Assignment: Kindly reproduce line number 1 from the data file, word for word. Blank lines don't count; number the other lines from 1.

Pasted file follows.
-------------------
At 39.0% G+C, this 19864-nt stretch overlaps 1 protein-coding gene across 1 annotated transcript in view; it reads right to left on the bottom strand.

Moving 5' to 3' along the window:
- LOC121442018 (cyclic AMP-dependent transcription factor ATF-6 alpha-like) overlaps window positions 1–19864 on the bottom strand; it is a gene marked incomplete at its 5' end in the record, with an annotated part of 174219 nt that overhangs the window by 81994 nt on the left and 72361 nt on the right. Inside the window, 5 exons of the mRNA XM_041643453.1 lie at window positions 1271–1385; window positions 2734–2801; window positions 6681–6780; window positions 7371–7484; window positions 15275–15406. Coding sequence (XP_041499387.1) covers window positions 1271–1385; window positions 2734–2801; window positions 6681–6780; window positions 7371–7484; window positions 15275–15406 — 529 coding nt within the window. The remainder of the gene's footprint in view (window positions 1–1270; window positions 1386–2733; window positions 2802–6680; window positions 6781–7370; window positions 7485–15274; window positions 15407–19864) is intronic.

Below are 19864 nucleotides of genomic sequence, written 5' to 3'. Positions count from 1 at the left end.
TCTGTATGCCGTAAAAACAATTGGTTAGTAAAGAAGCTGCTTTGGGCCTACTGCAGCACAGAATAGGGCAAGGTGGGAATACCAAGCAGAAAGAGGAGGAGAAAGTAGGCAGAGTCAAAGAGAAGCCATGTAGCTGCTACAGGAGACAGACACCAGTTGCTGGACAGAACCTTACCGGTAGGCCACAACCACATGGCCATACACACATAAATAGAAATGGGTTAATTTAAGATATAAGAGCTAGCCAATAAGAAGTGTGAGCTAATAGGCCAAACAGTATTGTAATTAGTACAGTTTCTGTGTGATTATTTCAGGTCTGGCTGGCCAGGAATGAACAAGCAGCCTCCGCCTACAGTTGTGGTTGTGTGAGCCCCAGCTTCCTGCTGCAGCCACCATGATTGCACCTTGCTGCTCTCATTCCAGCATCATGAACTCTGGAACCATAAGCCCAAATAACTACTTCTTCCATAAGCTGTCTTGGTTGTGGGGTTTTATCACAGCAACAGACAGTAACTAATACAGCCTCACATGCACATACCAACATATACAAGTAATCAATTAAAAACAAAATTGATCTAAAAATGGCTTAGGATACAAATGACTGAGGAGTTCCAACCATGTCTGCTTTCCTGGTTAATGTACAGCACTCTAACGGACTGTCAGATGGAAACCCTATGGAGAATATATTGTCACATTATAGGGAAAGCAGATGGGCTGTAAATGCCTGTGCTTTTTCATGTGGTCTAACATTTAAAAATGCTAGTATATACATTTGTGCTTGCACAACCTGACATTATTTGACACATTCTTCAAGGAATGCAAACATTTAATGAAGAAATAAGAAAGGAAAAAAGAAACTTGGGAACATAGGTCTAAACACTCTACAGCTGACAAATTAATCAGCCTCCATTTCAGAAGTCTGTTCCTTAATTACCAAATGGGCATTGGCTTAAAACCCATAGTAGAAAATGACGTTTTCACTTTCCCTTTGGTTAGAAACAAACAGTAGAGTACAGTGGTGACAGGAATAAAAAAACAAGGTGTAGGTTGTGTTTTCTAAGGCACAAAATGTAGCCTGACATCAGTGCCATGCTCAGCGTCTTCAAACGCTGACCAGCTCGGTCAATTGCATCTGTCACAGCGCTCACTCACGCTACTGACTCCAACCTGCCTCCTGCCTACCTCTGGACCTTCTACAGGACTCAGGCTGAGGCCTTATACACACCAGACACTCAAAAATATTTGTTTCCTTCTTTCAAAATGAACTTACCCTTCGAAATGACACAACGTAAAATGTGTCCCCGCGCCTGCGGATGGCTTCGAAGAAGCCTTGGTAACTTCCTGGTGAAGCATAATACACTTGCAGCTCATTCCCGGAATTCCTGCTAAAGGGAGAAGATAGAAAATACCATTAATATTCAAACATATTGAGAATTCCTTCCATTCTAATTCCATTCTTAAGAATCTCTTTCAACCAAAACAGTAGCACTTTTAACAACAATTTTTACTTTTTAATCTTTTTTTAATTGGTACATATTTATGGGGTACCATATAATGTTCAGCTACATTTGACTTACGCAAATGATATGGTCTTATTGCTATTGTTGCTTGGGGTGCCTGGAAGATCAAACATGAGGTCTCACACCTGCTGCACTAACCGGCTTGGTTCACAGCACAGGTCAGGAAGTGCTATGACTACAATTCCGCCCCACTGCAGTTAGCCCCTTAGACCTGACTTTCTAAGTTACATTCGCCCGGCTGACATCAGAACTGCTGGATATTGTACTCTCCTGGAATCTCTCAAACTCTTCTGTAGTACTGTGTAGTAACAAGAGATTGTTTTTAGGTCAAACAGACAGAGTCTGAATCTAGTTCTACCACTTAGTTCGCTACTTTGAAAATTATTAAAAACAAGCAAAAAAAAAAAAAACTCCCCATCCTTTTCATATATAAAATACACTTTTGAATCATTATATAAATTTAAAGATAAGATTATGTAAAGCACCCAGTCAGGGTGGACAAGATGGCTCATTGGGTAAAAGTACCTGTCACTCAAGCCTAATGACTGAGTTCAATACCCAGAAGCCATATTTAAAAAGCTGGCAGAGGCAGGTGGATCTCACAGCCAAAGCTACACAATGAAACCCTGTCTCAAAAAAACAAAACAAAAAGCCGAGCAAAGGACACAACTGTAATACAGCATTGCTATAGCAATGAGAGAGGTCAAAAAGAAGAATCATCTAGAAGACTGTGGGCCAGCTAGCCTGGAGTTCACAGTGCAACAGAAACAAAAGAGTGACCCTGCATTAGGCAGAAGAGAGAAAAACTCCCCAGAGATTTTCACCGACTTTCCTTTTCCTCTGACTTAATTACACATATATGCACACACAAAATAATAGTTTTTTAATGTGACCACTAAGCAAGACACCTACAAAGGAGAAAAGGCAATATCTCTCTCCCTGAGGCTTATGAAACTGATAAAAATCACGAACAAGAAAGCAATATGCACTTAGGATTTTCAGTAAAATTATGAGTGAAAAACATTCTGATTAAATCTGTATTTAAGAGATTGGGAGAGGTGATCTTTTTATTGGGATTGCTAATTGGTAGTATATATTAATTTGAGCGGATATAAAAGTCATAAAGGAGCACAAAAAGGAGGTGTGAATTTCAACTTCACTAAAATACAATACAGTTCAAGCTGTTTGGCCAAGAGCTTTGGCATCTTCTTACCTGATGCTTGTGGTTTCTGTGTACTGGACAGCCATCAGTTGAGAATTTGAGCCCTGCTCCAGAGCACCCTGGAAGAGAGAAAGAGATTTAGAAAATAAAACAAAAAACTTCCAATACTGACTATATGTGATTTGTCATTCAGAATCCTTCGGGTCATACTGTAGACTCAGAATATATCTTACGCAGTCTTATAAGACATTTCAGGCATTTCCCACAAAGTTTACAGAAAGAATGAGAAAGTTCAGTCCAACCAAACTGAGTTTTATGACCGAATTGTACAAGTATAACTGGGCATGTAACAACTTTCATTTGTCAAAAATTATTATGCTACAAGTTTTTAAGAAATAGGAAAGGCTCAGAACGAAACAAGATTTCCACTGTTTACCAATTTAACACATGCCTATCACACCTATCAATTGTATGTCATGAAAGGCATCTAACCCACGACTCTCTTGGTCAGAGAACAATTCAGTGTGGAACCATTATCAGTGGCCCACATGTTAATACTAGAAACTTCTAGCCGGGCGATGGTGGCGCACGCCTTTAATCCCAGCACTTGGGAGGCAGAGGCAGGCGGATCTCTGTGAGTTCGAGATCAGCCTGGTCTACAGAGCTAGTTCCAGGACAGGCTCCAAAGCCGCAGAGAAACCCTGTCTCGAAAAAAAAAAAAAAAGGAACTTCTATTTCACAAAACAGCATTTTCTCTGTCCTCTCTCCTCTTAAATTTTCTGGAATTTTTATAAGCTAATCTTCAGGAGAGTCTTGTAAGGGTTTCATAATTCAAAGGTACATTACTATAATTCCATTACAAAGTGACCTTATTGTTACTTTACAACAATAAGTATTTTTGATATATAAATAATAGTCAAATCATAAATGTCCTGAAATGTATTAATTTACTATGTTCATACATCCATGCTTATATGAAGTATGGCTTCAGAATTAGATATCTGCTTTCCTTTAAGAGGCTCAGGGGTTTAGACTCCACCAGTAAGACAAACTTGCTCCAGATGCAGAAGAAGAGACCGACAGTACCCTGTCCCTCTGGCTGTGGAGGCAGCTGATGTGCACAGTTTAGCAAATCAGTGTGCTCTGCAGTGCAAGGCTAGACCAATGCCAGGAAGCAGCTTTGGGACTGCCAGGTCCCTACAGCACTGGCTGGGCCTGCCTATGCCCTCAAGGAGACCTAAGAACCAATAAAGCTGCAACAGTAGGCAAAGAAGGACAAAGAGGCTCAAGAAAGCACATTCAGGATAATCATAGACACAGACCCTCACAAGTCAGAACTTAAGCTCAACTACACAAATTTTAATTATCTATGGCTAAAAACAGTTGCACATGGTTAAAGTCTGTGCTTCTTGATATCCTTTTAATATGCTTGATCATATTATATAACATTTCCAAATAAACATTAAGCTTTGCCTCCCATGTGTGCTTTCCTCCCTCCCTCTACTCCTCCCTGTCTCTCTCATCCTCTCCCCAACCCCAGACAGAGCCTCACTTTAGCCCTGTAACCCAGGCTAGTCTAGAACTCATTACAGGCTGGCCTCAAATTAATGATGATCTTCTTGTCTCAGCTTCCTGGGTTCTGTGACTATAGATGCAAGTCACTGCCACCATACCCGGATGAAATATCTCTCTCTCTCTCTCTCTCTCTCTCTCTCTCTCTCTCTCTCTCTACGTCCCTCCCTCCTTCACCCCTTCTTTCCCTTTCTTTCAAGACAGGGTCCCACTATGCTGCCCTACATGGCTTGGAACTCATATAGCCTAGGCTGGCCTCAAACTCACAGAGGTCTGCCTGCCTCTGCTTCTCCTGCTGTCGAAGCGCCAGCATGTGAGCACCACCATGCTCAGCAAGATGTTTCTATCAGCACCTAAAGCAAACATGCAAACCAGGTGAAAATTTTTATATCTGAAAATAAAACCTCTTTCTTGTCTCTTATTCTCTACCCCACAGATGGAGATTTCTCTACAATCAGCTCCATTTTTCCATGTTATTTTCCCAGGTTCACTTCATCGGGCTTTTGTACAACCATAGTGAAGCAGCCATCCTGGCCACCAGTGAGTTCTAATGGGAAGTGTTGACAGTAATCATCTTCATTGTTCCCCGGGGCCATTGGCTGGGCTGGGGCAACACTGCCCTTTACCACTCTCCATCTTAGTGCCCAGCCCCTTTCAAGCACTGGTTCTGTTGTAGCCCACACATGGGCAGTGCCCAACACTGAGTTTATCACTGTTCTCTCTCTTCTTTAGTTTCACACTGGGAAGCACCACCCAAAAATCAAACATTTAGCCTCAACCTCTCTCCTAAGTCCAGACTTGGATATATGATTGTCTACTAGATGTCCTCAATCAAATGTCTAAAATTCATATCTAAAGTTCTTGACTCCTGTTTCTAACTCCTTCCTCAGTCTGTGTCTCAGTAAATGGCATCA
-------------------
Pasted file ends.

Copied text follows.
At 39.0% G+C, this 19864-nt stretch overlaps 1 protein-coding gene across 1 annotated transcript in view; it reads right to left on the bottom strand.